We're working on a map that compares buildout under the existing and proposed codes. For residential neighborhoods that means how many more dwellings could be built. The analysis is pretty crude and does not take into account all of the particular issues that a property may have- like topography, shape, and the cost of purchase and redevelopment. This is a very important thing to not forget in looking at the information below.

We finished the analysis of residential neighborhoods under the existing code and it looks like this:
UPDATED..

Existing_Zoning SumOfExisting_units SumOfExisting_Buildout
R-1 221 233
R-2 889 1,137
R-3 526 577
R-4 149 189
R-5 8 54

1,793 units exist today in the R-1 through R-5 districts with the potential for 2,190 under the current zoning. That's 397 units or about 22% more. This number does not take into account possible living units in the C - Commercial District.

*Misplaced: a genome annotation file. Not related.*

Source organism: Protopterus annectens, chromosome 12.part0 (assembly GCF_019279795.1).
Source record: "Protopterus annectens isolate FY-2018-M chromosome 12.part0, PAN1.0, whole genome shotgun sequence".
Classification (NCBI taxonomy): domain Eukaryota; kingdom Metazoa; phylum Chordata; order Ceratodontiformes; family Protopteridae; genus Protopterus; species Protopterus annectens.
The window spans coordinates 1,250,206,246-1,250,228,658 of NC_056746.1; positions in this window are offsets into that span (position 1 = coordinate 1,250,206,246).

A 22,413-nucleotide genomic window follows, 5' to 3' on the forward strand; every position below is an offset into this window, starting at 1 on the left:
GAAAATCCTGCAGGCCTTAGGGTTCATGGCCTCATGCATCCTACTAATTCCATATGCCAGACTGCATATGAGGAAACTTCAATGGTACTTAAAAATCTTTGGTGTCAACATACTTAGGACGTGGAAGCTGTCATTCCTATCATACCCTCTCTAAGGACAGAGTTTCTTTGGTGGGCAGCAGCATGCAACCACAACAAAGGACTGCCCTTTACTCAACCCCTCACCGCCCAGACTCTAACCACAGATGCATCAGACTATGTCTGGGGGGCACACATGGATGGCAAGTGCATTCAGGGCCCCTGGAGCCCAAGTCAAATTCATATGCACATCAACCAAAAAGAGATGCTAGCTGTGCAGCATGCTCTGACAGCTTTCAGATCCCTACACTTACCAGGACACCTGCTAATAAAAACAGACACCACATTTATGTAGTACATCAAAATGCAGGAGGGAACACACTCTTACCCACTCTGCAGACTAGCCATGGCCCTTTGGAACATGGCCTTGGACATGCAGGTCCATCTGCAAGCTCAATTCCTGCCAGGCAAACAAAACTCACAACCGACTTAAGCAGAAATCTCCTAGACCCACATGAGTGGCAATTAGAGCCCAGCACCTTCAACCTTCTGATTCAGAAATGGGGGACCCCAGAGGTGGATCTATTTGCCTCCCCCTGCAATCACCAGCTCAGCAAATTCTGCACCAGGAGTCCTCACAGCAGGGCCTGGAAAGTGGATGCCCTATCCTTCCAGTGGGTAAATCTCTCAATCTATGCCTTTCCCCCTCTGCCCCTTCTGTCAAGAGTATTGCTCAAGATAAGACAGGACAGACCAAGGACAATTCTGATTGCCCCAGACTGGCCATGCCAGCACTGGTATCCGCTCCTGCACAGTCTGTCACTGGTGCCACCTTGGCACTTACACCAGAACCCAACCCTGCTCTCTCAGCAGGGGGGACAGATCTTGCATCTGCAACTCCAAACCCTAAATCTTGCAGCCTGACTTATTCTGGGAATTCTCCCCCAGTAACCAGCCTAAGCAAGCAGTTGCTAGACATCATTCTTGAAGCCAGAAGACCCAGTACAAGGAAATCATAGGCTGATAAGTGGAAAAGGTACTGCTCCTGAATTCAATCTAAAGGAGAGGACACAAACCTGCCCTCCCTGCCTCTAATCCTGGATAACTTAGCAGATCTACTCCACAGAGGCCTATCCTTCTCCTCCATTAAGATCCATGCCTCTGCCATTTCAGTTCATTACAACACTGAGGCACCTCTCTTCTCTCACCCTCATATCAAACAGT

We finished the analysis of neighborhoods under the proposed form-based code and it looks like this:


Proposed_Zoning
SumOfExisting_units
SumOfProposed_Buildout
3a - Neighborhood Residential
267
272
3b - Mixed Residential Limited
1,039
1,337
3c - Mixed Residential Open
240
317
4a - General Urban Limited
160
193
4b - General Urban Open
83
101

1,789 units exist today in the areas proposed to be zoned in the five residential districts under the form-based code with the potential for 2,220 units. That's 431 units or about 24% more.

Keep in mind that neither analysis above takes into account Downtown Narberth or Montgomery Avenue properties which are eligible under the existing and proposed codes for residential development as apartment or mixed use buildings.